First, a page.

Subject: Re: tail argument(s) continue, thousands homeless
To: None <current-users@NetBSD.ORG>
From: John F. Woods <email@example.com>
Date: 08/18/1997 13:04:33
David Maxwell writes:
> cat means 'concatenate this file to (by default) my terminal'
`cat' means "concatenate these files into one stream".
`cat -f File1 File2 File3 File4' means "what the hell are you talking about?"
> My point is that just because the functionality is in tail shouldn't exclude
> it from cat. Someone looking for this feature might never think to use tail
> to do this, if they really do want the whole file.
Just because the functionality exists doesn't mean it needs to be in cat.
Why shouldn't cat have an option to send its output to the printer? To
someone's email account? Why shouldn't cat be able to fsck the disk first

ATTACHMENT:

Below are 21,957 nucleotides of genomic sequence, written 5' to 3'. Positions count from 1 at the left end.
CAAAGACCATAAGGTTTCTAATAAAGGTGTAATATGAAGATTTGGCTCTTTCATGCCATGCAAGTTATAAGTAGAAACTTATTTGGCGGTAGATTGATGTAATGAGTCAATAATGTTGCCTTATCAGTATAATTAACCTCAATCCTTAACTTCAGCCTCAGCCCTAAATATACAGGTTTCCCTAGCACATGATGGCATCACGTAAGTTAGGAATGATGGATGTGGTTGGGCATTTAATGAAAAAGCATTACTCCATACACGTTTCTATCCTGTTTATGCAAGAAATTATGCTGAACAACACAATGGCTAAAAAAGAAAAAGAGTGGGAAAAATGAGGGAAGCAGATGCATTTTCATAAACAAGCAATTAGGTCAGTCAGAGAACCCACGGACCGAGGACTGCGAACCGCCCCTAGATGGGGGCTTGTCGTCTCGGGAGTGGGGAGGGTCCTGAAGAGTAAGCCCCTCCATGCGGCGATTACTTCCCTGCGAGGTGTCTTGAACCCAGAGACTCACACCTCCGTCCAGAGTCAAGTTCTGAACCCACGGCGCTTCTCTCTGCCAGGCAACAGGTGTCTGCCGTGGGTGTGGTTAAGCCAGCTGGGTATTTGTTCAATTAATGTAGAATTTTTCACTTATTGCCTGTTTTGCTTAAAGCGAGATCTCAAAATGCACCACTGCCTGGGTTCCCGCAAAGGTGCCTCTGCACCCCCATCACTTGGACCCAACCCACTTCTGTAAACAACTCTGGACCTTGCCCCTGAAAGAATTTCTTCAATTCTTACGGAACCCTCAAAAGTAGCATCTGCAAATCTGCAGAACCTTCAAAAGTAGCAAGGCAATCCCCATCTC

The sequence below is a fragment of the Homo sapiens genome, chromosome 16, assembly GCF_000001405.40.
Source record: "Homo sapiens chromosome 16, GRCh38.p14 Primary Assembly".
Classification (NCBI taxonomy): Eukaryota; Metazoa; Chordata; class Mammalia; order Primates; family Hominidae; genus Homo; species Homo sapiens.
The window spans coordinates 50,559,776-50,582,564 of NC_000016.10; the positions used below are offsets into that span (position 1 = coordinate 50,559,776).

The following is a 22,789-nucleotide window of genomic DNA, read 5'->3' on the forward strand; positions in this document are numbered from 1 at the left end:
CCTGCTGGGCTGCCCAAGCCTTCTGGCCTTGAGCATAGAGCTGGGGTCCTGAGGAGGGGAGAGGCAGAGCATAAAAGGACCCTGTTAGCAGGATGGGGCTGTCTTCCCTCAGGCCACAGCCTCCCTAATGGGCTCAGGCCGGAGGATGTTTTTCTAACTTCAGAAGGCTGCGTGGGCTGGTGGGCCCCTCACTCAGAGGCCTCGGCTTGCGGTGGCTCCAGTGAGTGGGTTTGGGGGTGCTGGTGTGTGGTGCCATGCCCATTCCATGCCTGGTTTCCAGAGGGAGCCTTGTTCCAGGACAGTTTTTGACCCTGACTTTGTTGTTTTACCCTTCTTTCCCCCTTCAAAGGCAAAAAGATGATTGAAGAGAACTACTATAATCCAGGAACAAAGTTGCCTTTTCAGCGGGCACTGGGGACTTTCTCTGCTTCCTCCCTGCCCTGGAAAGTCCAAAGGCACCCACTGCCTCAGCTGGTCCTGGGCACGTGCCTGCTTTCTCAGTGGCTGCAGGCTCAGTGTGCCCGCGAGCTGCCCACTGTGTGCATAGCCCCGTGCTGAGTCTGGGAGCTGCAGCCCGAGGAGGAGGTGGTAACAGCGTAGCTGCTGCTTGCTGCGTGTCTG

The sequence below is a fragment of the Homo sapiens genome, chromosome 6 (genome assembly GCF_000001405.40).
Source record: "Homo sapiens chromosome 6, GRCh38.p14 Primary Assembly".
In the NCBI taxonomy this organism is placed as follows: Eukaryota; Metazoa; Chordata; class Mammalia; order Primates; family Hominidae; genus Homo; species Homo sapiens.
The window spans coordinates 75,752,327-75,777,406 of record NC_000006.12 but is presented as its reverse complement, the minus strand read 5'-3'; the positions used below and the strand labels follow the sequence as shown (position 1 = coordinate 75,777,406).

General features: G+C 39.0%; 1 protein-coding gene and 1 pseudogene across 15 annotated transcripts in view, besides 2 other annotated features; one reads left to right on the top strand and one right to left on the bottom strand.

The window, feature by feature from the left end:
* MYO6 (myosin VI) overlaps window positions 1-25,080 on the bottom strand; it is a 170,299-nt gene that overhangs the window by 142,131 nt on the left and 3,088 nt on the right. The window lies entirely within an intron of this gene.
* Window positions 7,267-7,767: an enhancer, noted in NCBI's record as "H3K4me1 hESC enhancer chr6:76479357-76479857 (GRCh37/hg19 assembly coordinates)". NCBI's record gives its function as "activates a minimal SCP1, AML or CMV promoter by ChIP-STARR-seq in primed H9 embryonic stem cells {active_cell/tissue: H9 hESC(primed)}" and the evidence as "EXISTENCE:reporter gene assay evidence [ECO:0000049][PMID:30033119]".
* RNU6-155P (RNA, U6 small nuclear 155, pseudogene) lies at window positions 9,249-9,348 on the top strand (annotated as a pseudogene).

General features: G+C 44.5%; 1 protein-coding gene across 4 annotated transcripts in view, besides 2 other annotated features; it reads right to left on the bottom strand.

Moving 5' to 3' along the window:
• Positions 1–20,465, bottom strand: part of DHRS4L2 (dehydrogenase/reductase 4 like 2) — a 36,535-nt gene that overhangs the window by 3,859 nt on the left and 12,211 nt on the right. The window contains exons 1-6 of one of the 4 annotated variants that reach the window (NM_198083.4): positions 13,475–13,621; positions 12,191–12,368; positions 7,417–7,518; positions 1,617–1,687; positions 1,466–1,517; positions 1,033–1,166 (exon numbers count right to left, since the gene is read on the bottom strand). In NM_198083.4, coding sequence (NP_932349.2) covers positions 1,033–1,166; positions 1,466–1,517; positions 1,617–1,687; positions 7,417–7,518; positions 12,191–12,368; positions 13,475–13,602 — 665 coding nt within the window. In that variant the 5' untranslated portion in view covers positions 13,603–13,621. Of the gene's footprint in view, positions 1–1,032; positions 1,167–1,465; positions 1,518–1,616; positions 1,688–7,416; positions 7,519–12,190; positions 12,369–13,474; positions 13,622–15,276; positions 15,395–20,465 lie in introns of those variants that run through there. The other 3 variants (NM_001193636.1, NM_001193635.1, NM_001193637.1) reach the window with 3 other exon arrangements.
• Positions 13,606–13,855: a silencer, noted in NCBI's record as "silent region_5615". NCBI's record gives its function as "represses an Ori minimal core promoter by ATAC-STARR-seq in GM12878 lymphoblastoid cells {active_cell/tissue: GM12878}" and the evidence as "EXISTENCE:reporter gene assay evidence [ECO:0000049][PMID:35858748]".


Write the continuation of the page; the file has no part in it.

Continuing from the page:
to make sure the contents it displays make sense? I've *used* systems where
programs routinely had dozens of completely unrelated options just because
some developer thought it was cool.
Anyway, if you're going to display files on a terminal, you want to use "less"
not "cat" ("oh, but we could add pagination to cat, and it could even fire up
X windows so you could have a scrollbar, too!"). "less" has a follow-EOF
mode as well as everything else you could possibly want for viewing files on
a terminal screen -- and nothing else.